Establishment conservatives -- who have managed since 2007 to co-opt waves of populist and nationalist party insurgents -- have struggled to retain control since Trump's election.

    Senator Marco Rubio admitted the party "is going through a moment of realignment internally."

    He cited "an internal debate about what the party is going to be about, what it's going to represent in the years to come. So is the Democratic Party. And by the way, so is every institution in America."

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  • Zimbabwe reporter held over 'Grace Mugabe underwear' story

    A Zimbabwean journalist has been detained over a story alleging that used underwear had been distributed to ruling Zanu-PF supporters on First Lady Grace Mugabe's behalf, his lawyers say.

    NewsDay reporter Kenneth Nyangani was likely to face "criminal defamation" charges, the lawyers added.

    Zanu-PF MP Esau Mupfumi distributed the underwear, and said Mrs Mugabe had donated it, the newspaper reported.

    There has been no official comment on Mr Nyangani's arrest.

    It was unclear clear whether the complainant was the MP or the first lady, NewsDay reported.

    Police in the eastern city of Mutare detained Mr Nyangani on Monday evening for "allegedly writing and publishing a story over the donation of some used undergarments" by President Robert Mugabe's wife, Zimbabwe Lawyers for Human Rights said in a statement.

    The privately-owned newspaper had earlier reported that Mr Mupfumi had handed out clothes at the weekend to Zanu-PF supporters in the Mutare area.

    "I met the First Lady Grace Mugabe and I was given these clothes so that I can give you. I have briefs for you and I am told that most of your briefs are not in good shape, please come and collect your allocations today," Mr Mupfumi was quoted as saying.

    "We have night dresses, sandals and clothes, come and take, this is from your First Lady Grace Mugabe," he added.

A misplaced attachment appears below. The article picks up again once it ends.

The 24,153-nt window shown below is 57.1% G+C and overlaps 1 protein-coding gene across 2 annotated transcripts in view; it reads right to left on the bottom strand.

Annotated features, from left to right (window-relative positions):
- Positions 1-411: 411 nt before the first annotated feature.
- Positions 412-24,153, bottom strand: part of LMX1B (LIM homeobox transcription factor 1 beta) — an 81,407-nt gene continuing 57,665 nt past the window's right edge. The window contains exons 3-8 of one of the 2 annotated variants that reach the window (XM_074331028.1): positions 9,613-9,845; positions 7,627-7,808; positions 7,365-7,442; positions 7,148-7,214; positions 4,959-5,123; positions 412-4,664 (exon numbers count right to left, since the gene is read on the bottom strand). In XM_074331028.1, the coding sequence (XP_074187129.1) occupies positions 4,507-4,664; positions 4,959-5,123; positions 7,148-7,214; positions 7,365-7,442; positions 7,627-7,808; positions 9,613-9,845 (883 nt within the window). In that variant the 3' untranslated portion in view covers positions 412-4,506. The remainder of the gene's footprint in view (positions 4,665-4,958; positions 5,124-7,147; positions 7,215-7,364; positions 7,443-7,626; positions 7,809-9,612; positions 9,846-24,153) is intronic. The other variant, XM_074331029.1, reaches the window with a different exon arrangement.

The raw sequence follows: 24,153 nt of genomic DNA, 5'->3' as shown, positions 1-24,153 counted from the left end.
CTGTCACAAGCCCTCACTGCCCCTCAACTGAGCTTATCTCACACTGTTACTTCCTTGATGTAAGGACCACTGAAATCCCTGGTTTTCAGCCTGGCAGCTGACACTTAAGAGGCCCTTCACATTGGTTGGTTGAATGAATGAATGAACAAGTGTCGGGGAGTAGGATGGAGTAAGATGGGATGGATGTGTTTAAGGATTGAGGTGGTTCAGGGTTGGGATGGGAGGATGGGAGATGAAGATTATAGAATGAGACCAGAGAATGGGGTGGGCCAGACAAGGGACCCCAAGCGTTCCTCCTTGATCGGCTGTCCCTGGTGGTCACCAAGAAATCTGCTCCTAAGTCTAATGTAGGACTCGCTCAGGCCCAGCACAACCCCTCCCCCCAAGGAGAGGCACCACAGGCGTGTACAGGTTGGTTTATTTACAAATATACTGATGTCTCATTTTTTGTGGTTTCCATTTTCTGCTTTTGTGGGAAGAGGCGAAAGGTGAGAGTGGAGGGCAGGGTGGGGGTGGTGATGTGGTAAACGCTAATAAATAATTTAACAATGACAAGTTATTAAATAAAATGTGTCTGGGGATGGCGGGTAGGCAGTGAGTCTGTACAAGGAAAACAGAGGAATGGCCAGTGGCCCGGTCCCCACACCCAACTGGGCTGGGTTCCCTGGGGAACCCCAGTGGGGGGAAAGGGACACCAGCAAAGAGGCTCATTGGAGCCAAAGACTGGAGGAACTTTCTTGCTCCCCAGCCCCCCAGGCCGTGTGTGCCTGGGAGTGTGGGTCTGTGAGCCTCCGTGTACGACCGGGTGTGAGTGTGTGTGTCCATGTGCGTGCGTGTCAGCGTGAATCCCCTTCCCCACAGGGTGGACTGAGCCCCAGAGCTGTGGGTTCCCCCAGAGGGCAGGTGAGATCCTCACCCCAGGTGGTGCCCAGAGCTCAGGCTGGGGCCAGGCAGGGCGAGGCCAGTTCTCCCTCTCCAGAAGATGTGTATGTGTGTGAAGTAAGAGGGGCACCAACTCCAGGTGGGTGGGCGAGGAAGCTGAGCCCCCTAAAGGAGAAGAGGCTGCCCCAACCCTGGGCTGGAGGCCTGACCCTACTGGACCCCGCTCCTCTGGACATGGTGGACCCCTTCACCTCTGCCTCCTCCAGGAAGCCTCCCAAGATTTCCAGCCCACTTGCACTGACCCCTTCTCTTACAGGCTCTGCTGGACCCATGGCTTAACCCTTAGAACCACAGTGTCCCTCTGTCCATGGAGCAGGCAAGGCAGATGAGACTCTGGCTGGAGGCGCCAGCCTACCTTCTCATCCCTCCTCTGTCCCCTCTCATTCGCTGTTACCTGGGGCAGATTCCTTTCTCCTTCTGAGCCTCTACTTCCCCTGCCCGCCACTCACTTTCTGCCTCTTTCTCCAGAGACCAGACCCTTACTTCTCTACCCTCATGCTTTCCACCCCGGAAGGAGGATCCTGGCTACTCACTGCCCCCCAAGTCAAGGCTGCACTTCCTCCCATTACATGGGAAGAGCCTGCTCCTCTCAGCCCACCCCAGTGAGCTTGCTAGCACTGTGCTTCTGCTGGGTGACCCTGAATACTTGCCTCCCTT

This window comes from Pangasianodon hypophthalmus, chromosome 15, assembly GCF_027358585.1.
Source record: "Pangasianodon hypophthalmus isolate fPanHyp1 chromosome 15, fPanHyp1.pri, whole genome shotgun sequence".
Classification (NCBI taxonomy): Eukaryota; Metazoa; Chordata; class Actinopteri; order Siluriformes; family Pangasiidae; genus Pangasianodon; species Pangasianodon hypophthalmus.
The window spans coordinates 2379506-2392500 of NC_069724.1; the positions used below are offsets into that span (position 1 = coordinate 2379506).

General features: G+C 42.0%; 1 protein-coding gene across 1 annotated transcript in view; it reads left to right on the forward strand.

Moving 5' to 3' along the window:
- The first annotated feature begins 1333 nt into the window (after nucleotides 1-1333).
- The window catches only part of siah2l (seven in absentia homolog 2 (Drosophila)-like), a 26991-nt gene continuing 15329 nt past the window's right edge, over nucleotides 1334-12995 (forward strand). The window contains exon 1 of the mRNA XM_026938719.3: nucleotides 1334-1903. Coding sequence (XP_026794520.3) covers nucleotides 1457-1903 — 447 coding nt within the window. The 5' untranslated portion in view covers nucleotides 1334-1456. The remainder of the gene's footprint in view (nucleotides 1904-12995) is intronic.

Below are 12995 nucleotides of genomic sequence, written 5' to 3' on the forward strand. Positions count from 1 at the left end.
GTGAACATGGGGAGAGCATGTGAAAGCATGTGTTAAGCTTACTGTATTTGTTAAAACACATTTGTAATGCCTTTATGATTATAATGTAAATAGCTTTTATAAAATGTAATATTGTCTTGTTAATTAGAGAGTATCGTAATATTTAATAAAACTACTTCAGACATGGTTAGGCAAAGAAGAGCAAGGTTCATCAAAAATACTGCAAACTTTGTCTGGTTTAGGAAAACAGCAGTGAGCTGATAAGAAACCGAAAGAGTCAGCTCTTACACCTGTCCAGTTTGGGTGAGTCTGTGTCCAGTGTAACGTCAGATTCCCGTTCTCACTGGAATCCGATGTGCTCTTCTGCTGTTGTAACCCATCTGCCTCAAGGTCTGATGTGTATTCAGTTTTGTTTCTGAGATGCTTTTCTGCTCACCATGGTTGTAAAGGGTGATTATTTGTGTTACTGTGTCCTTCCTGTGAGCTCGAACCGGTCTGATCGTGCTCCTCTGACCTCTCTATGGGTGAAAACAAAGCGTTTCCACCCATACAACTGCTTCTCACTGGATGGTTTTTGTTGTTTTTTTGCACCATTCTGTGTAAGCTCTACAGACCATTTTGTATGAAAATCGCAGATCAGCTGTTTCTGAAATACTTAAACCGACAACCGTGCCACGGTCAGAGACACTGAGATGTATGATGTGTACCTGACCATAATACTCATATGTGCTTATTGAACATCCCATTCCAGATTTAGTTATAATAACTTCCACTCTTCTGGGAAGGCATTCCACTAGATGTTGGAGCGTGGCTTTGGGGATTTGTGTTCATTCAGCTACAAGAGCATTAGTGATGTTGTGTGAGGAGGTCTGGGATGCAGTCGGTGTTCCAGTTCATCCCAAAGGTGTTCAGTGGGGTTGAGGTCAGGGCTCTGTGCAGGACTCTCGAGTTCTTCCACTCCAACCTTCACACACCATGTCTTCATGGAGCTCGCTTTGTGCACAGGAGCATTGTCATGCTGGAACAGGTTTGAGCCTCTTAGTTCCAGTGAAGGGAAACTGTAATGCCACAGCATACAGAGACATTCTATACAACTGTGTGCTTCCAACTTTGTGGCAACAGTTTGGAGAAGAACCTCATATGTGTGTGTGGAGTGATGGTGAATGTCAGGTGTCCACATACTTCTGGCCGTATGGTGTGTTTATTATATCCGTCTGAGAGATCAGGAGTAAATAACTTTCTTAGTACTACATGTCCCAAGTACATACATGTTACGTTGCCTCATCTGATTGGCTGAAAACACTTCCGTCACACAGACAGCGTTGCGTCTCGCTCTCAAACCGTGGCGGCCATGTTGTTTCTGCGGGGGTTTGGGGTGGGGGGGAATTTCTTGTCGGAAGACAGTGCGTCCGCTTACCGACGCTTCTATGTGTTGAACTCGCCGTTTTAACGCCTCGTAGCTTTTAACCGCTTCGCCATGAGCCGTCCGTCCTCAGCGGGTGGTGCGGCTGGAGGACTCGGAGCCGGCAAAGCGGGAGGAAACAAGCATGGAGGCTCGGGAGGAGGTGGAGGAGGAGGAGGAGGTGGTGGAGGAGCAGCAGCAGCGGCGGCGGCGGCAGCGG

Worsening economic conditions in Zimbabwe are forcing many people to buy second-hand clothing, the AFP news agency reports.

    It says such items include used underwear from Western countries which is chiefly imported from Mozambique.

    Mrs Mugabe, the president's second wife, attracted widespread media attention in August when she was accused of attacking a model at a hotel in South Africa where her sons were staying.

    She has denied any wrongdoing.

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  • Le Sénégal est devenue la première nation africaine de football

    Le Sénégal est devenue la première nation africaine de football, d'après le nouveau classement Fifa. Ayant engrangé 755 points, les “Lions” ont relégué en deuxième position les “éléphants” de Côte d'ivoire, qui ont obtenu 738 points, soit le même score que la Tunisie, classée troisième.

    L’Argentine, avec 1 634 points, domine le classement FIFA. Elle est suivie du Brésil et de l’Allemagne.

    Interrogé par la Rfm, le directeur technique national (Dtn), Mayacine Mar, salue les "nombreux efforts" faits par les autorités en charge du football national pour stabiliser ce secteur.

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  • 26 Togolese arrested in Ghana for staging illegal protest

    Twenty-six Togolese nationals have been arrested in Ghana for organising a protest in the capital Accra without notifying the authorities.

    The protesters were arrested on Saturday after converging at a park in solidarity with Togolese opposition supporters demanding the resignation of Faure Gnassingbe and the reinstatement of Togo’s 1992 constitution.

    The Ghana police spokesperson Afia Tenge told local media that their convergence without notification was a clear breach of the public order act.

    “Two of their leaders and a number of them were arrested. We have about 26 of them and we are waiting for Monday to put these persons before the law court,” she said.

    Two of their leaders and a number of them were arrested. We have about 26 of them and we are waiting for Monday to put these persons before the law court.